abstract = " In recent years, the disk populations in a number of young star-forming regions have been surveyed with ALMA. Understanding the disk properties and their correlation with those of the central star is critical to understand planet formation. In particular, a decrease of the average measured disk dust mass with the age of the region has been observed. We conducted high-sensitivity continuum ALMA observations of 43 Class II young stellar objects in CrA at 1.3 mm (230 GHz). The typical spatial resolution is 0.3{"}. The continuum fluxes are used to estimate the dust masses of the disks, and a survival analysis is performed to estimate the average dust mass. We also obtained new VLT/X-Shooter spectra for 12 of the objects in our sample. 24 disks are detected, and stringent limits have been put on the average dust mass of the non-detections. Accounting for the upper limits, the average disk mass in CrA is $6\pm3\,\rm M_\oplus$, significantly lower than that of disks in other young (1-3 Myr) star forming regions (e.g. Lupus) and appears consistent with the 5-10 Myr old Upper Sco. The position of the stars in our sample on the HR diagram, however, seems to confirm that that CrA has age similar to Lupus. Neither external photoevaporation nor a lower than usual stellar mass distribution can explain the low disk masses. On the other hand, a low-mass disk population could be explained if the disks are small, which could happen if the parent cloud has a low temperature or intrinsic angular momentum, or if the the angular momentum of the cloud is removed by some physical mechanism such as magnetic braking. In order to fully explain and understand the dust mass distribution of protoplanetary disks and their evolution, it may also be necessary to take into consideration the initial conditions of star and disk formation process, which may vary from region to region, and affect planet formation. ",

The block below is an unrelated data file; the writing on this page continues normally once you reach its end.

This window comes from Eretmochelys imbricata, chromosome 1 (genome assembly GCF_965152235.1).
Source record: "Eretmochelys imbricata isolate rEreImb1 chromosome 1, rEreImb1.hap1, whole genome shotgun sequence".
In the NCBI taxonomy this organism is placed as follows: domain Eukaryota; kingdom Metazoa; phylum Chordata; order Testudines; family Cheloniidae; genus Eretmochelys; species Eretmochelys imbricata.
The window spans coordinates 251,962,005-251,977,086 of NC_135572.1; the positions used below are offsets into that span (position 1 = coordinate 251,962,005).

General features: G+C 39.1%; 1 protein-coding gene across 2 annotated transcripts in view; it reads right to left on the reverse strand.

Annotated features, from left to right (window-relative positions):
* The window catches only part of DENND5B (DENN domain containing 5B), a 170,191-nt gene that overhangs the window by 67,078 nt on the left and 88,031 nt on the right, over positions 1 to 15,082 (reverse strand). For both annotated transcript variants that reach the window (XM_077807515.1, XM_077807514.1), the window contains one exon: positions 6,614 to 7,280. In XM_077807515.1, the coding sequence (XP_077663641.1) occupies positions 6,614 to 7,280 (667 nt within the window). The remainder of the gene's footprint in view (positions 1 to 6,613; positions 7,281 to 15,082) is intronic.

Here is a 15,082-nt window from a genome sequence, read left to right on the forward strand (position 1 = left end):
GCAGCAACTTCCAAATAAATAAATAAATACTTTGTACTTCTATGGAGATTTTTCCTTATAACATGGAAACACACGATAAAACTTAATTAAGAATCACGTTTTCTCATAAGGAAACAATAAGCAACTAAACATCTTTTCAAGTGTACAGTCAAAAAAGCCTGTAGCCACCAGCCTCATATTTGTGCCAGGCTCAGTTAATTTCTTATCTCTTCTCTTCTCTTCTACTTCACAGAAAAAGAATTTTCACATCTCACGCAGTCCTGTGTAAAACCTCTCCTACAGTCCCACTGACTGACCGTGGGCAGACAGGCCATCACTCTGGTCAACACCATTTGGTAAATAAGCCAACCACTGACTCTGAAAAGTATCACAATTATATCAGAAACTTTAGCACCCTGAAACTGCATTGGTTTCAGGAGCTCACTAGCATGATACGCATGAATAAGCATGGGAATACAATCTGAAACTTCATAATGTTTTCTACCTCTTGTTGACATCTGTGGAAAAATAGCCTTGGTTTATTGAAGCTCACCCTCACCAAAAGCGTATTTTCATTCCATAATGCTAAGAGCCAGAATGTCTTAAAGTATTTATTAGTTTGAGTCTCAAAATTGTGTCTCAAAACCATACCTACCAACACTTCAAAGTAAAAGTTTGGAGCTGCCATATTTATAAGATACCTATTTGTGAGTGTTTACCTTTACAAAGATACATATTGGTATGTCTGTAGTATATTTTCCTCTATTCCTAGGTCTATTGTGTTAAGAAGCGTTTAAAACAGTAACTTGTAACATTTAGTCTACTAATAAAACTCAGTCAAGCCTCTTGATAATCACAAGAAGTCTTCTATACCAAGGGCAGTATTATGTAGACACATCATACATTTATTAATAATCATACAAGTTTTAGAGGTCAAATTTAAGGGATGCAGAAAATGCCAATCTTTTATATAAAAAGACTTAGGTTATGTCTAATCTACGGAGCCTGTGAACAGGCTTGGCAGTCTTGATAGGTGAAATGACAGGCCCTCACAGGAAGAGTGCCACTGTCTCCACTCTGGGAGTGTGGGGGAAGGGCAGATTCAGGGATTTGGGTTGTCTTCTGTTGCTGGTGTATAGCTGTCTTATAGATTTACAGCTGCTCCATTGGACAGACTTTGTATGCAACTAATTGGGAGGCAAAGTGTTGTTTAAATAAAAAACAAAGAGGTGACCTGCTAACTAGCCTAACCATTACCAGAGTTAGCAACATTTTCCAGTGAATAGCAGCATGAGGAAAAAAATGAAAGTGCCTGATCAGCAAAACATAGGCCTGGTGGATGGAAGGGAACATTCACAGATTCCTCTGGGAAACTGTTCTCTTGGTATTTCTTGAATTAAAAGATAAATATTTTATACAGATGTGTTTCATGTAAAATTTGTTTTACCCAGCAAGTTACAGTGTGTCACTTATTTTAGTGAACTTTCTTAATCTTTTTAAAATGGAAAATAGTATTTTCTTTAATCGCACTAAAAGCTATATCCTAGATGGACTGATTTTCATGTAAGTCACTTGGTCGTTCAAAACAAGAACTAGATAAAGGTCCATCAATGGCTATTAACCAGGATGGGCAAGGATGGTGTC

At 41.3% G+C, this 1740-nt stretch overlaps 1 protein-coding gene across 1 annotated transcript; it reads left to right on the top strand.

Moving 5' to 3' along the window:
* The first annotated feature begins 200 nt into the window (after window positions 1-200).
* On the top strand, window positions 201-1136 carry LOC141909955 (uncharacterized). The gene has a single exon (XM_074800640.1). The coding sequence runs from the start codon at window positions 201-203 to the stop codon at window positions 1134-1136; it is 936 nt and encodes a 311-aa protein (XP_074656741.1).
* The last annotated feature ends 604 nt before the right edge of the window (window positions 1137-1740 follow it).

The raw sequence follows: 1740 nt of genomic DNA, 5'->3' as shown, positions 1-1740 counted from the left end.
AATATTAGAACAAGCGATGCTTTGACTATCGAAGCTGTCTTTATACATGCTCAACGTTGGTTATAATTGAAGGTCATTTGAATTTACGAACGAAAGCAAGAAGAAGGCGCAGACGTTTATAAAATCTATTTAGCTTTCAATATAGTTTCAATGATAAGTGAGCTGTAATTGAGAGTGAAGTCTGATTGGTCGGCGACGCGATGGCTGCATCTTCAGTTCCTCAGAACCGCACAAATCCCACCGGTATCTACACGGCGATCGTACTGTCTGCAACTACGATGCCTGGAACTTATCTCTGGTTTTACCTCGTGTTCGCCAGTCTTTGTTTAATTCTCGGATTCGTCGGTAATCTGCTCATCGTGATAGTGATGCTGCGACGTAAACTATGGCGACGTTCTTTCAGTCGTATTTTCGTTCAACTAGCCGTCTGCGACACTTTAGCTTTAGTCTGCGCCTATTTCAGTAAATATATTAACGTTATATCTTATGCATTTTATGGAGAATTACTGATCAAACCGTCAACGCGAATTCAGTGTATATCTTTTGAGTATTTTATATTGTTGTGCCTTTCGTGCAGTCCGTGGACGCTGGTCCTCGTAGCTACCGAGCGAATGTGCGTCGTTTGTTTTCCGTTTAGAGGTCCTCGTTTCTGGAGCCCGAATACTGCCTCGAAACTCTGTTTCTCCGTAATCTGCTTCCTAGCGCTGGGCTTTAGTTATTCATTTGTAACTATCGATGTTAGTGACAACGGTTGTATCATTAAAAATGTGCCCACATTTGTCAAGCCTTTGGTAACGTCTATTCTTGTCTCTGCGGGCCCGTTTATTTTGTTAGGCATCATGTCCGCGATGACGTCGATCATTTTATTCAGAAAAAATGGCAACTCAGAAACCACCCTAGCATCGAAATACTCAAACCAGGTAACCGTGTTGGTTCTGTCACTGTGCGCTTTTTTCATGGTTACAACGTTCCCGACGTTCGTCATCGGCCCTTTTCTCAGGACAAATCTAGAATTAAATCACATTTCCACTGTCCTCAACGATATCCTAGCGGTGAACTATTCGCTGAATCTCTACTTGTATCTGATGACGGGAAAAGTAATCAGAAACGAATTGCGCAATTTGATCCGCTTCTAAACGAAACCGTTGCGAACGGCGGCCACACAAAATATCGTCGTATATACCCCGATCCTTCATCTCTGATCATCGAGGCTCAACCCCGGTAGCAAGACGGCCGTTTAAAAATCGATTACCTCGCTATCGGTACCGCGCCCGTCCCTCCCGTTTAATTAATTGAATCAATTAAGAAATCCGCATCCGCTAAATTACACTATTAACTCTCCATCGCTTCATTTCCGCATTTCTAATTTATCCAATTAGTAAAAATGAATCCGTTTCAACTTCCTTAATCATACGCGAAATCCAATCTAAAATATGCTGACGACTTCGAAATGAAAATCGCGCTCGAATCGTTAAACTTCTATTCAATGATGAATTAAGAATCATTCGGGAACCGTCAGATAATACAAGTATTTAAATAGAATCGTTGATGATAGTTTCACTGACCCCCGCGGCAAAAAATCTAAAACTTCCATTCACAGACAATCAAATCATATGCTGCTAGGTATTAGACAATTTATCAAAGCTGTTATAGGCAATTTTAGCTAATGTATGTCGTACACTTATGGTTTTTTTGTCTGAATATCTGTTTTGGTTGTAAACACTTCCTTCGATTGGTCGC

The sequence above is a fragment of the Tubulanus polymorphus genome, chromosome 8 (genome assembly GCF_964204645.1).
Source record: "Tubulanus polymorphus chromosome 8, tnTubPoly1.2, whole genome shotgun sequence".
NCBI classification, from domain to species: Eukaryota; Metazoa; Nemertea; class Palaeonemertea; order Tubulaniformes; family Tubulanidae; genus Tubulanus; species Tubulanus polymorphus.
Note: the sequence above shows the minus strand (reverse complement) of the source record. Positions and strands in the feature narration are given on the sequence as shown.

keywords = "astro-ph.EP, astro-ph.SR",